Grouse Season - Average
Inside the Outdoors, November
23, 2012

The Pennsylvania Game Commission predicts that the statewide ruffed grouse season this year will yield an average harvest of these game birds. According to Lisa Williams, grouse and woodcock biologist. Approximately 100,000 hunters will be searching through Penn’s woods up until Saturday, Nov. 24. Then the season resumes once again Dec. 10 to the 24th finalizing Dec. 26 to Jan. 26, 2013.

“Conditions for over-wintering, incubating and brooding should have supported good reproduction this year,” she said, “however, our Game Commission field staff observed fewer adult grouse and grouse broods this summer compared to prior years. Those sightings are often the best predictor of the season, so I advise hunters to hope for the best but keep their expectations realistic. Find areas of good dense cover and abundant food supply and you’ll put yourself in the best position for success,” she said.

Grouse, as well as other species of wildlife, are feeling the effects of loss of forest habitat. In addition, the forests are aging over the decades. Grouse have depended on these habitats. As a result, management plans have been put into action with hope that there will be an increase in bird sightings in the years to come.

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Those who do not hunt or have not obtained a hunting license in the last several years are bypassing not only being out in the beautiful forests of our state, but also missing out on the Pennsylvania Hunting and Trapping Digest information that has improved this free document.

In a story written by Dr. Christ Rosenberry, Jeannine Fleegle and Bret Wallingford, the PGC Deer Team, titled “Deer by the Numbers,” certain facts have been collected that, hopefully, will be of interest to you.

Here are some of them:

  • “During the 2007 deer season, PGC agers pulled teeth from adult bucks to obtain accurate ages. Of the more than 5,000 bucks aged, 73% of adults were 2.5 years-of -age; 19% were 3.5 years-of-age; and 5% were 4.5 years-of-age. Of the remaining 3%, the oldest buck was 10.5. It was born in 1997 and was content to live in the big woods of the Quehanna woods of the Quehanna Wild Area in Wildlife Management Area 2G.”
  • “The number of deer captured during PGC studies in the last decade was 4000 plus. In the last decade. These deer have been captured in WMUs 2D, 2G, 3C, 4B, 4D and 5C”.
  • “The percentage of deer mortalities that can be attributed to hunting is 70.”
  • “The typical harvest rate of adult bucks is 50%.”
  • “The harvest rate of adult females on public lands prior to the hunting seasons in WMU 2G is 4%. In other words, for every 100 adult females on public lands prior to the hunting seasons, four of them were harvested by hunters.”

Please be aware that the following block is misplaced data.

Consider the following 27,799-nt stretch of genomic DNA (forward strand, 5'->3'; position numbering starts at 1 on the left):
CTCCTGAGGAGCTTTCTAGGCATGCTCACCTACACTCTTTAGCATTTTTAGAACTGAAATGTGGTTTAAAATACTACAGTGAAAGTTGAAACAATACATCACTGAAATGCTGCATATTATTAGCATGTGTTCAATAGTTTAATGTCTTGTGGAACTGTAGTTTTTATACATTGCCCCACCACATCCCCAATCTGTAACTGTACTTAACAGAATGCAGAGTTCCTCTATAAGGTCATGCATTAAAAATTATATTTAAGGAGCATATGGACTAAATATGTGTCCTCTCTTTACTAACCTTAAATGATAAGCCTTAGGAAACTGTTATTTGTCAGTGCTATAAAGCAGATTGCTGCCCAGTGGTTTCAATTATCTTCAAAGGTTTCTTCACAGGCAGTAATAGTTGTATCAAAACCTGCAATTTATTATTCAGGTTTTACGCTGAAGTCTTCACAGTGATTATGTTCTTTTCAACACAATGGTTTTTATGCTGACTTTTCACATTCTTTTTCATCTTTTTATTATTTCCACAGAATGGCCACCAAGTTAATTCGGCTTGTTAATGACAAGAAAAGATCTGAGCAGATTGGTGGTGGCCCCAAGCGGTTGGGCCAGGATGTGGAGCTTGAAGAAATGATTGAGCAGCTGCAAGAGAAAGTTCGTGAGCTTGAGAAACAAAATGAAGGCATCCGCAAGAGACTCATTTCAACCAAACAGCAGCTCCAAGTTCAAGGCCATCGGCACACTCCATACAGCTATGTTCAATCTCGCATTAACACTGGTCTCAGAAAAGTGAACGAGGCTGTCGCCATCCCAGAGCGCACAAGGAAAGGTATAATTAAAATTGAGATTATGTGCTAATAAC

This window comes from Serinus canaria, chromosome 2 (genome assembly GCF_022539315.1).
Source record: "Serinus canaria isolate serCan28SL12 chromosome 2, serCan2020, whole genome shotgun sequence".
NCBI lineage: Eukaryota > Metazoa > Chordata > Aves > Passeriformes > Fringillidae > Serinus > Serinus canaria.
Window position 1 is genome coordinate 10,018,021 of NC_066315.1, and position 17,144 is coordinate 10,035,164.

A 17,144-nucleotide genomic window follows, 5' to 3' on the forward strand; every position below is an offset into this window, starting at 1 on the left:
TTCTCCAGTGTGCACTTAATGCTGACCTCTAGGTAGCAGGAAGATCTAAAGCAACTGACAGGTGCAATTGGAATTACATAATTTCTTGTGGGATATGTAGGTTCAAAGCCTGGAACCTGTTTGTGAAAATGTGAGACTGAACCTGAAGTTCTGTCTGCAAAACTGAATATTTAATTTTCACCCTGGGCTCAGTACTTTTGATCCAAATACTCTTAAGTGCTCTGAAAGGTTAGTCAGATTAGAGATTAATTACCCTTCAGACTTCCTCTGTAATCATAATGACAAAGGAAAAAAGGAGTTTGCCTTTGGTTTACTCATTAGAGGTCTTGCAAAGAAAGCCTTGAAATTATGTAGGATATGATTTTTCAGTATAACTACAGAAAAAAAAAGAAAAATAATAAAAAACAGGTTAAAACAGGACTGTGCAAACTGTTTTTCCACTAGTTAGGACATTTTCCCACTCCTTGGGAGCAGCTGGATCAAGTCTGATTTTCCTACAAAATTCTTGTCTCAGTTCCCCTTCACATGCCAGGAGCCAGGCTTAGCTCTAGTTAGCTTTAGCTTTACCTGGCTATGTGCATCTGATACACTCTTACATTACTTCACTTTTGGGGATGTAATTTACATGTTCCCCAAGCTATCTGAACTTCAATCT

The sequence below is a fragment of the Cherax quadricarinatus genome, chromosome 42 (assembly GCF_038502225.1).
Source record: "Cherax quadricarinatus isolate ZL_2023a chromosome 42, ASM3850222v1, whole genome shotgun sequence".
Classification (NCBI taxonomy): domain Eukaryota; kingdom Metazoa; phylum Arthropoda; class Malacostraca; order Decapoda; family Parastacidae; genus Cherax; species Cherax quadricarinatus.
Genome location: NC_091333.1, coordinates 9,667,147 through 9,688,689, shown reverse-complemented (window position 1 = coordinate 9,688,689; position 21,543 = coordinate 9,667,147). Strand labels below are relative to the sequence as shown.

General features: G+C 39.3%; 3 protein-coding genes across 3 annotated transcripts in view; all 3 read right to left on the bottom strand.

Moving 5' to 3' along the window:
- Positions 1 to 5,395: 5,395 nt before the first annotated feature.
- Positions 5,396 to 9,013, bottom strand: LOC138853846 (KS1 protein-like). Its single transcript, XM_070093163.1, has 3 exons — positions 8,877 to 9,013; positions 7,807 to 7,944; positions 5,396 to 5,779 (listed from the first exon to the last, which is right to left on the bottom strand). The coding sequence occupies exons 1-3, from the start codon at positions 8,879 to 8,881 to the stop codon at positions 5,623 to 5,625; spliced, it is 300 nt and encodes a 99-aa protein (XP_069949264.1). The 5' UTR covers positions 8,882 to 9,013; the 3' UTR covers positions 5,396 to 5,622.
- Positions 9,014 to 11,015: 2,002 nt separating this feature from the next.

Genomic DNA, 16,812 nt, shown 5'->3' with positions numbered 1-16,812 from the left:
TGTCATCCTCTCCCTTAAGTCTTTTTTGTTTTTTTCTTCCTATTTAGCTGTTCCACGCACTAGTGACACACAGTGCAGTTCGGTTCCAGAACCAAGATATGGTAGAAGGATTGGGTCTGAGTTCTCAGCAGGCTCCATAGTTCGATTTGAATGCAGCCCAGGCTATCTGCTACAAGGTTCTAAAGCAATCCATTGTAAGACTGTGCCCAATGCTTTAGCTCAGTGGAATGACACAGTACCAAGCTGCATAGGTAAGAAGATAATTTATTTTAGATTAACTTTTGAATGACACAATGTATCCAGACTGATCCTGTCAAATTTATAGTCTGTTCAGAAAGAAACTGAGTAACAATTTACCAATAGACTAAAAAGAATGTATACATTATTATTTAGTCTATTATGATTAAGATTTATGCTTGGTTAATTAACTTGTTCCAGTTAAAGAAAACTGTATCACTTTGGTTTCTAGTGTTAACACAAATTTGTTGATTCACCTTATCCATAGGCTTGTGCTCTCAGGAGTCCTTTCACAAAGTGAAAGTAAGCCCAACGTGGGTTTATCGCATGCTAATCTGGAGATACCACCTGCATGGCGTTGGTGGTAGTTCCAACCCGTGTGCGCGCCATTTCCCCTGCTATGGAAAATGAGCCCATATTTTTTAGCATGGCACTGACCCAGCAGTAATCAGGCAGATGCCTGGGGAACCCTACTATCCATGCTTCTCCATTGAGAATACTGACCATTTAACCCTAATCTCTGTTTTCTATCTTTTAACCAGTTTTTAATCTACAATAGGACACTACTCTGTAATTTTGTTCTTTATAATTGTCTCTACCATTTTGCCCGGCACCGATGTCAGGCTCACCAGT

• “The longest movement by a yearling buck is 42 miles.”

Maybe next year you will apply for a hunting license just to get this amazing booklet. Of course, continue reading this column. Such trivia may pop up now and then.

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Anyone visiting Lower Twin Lakes to receive blessings by catching some of those stocked trout have not come away disappointed. Seems mealworms are the top fish bait these days, with waxworms and maggots following close behind. Top lures have included Rapalas, especially baby fish imitations, Worden’s White Rooster Tails (0), and a spoon that was new to me called a Chunky. I have no idea what manufacturer makes it. One fellow told me he picked several up in the sport’s department of Wal Mart. The gent told me when he was younger his father introduced to this lure to him and it was successful then and it seems it still is. “When no other lure worked,” the angler said, “this one always produced.” Sure sounds promising to me.

By the way, I have received a report that several of the large, tagged trout have been landed, leaving many more to catch. If you missed a prior news release on this subject, 400 large rainbow trout were stocked in both the upper and lower lakes weighing one and one-quarter to three pounds a piece. One man from West Mifflin caught one of those on a mealworm, but returned it to the waters to be caught by someone else.

The state stocked some real beauties – brown trout, which are plentiful, in as much as few anglers are trying for any of the fish. I am told that there are lots of anglers fishing Keystone State Park. According to an official at the Keystone State Park office, “Fishermen must think their chances are greater since there is little water to be had.” No one there has received any reports of fish being caught.


- Paul J. Volkmann
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